Knoxville murder victims’ families upset over proposal to reduce sentences for juveniles tried as adults

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KNOXVILLE (WATE) – A bill allowing reduced sentences for juveniles tried as adults has some murder victims’ families upset and taking action.

The bill would make it so that juveniles tried as adults and found guilty of violent crimes could apply to have their sentences reduced. The sponsor says a change is needed but some murder victims’ families say the bill isn’t fair. Dan Frye’s father was murdered in 1990 by a teenager and he continually feels the loss.

“Every time you have a happy event in your family, it is just as if that person who has been murdered has been murdered again because they can’t be there,” said Frye.

Frye has written a letter to the bill’s sponsor, State Rep. Jeremy Faison, sharing his concerns.

“Somebody’s going to recommit a violent act and someone is going to get hurt or someone is going to be killed by one of these people that can be let go,” said Frye.

Under the amended bill a juvenile convicted of violent crime, tried as an adult, can apply for a reduced sentence. Jeanne Dotts-Brykalski has started a petition asking for signatures opposing the bill. Her parents were murdered in 1995 by three teens.

“Murder cannot be undone it’s permanent. There’s no parole for the families. There’s no parole for the victims,” said Dotts-Brykalski.

Rep. Faison explained why he sponsored this bill.

“Right now there are children who have been transferred and have been put in prison for life or 51 years that killed their perpetrator that killed someone who was victimizing them and I want us to take a look at it from the state standpoint,” said Faison.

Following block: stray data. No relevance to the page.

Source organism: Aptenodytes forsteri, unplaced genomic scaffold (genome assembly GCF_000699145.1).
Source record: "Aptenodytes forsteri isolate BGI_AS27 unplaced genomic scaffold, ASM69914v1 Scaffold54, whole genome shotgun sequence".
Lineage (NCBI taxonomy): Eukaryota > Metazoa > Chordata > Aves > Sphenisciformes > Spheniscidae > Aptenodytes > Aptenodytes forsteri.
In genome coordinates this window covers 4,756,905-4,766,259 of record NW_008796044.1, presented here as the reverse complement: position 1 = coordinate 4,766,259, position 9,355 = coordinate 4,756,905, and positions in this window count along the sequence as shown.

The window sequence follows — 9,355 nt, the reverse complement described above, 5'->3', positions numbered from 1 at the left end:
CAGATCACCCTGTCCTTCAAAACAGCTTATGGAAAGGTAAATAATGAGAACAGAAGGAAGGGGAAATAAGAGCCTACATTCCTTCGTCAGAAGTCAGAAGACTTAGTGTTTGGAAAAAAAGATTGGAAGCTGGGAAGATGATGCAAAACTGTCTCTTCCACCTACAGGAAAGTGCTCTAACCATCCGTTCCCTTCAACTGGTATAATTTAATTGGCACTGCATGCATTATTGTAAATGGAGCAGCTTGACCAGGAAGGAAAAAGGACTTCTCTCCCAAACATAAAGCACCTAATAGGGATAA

He says he filed the bill, not for it to pass, but to start a conversation

“I don’t intend to pass this bill right now. What I intend to do is get all the stake holders involved and speaking sometimes you file a bill just to get everybody involved,” said Faison.

As the bill is written today, Frye is in fierce opposition.

“I’m totally against letting anybody out who has committed murder as a juvenile. It’s too big of a risk for the rest of us,” said Frye.

Faison plans to have a summer study where he talks to prosecutors, juvenile judges and advocate groups about the bill and what changes could be made to reduce the sentences of juveniles who killed their perpetrators. The bill is currently in the criminal justice sub-committee. Faison says he has contacted the chair of the committee and made him aware he does not want the bill to move forward.

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